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Scamp is considered the prize of all groupers because of the excellent flavor and texture of its delicate, white meat, and there is no better time to boat a few.
In the fall and winter scamp migrate close to shore and take cover around rocky bottom, ledges and wrecks. Pay attention to dips and mounds around hard bottom. Scamp start showing up in 45 feet of water and continue out to the Elbow. Scamp in shallow water tend to be smaller.
Scamp often are misidentified as small gag grouper. Take a close look at the tail to tell the difference. Scamp have elongated rays on the caudal fin, giving it a broomtail appearance.
Spin tackle in the 20-pound range is adequate when targeting these bottom huggers. Lead jigs without a leader are effective. Small strips of bonito or squid will sweeten your offering. Small scamp are pushovers for the gold-hook bait-catching rigs used for sardines and threadfins.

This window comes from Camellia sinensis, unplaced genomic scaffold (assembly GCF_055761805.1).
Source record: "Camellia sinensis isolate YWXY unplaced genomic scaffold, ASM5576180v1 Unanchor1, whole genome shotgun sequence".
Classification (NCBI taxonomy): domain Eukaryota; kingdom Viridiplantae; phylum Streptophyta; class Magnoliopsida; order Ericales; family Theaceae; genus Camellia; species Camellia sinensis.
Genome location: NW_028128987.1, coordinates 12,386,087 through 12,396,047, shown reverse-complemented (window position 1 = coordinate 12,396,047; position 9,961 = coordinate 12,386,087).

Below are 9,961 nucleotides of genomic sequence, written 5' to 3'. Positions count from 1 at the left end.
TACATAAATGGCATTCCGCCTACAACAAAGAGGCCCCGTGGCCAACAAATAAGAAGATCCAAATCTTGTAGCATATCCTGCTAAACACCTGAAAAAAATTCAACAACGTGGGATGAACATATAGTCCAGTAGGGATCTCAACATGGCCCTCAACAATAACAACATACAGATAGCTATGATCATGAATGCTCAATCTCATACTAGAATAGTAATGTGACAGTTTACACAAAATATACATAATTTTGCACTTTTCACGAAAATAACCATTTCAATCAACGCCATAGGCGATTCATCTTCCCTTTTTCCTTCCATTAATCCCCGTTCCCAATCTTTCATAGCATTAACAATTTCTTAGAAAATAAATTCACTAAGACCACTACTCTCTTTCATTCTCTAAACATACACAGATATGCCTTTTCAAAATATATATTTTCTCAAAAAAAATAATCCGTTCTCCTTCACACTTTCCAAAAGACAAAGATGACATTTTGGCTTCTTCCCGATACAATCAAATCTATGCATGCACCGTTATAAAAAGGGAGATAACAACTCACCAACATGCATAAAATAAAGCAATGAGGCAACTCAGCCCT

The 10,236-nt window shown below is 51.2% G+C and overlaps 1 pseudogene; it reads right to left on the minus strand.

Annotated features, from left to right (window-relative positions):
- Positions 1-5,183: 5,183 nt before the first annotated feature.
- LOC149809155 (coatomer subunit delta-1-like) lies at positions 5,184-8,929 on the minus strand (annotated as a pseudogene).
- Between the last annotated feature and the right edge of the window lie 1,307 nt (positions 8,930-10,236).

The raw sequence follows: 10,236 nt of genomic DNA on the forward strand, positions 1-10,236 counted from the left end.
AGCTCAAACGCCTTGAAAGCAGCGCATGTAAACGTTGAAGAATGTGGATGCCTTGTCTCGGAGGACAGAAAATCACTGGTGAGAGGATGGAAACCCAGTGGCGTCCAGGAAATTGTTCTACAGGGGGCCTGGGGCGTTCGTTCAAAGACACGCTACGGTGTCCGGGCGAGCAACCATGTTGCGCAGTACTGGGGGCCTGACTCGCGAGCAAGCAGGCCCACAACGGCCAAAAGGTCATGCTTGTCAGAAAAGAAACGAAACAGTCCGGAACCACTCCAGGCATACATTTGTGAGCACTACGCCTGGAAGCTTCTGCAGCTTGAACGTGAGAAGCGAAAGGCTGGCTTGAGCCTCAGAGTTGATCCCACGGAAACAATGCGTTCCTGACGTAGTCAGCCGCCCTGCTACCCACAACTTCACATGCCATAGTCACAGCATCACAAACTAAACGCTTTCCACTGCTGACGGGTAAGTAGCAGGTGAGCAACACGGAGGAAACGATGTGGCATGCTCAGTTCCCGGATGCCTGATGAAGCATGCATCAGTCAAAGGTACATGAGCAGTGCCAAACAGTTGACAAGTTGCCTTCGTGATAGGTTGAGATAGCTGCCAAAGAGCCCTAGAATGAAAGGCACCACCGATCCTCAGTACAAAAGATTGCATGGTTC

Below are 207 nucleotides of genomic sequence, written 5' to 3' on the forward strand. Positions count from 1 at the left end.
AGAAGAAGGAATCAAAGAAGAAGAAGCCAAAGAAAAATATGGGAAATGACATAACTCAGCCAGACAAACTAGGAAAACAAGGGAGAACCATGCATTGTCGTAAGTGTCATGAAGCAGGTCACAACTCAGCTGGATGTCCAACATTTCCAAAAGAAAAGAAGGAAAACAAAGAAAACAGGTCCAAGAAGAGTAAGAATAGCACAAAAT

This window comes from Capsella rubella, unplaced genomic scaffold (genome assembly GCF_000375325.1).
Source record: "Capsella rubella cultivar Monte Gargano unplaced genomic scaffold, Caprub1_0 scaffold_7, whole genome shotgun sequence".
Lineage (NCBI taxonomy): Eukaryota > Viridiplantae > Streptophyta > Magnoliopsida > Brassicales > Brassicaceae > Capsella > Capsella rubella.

Because scamp are in the grouper family, they count toward your aggregate grouper bag limit. Check the regulations on size limits because they vary in state and federal waters.
Catching scamp is often a surprise when fishing for other groupers, such as gag or red. But with the right tackle, location and bait, your odds of catching a few will greatly increase.
-- Tom Turke charters The Mixed Bag out of St. Petersburg. Call (813) 854-5779.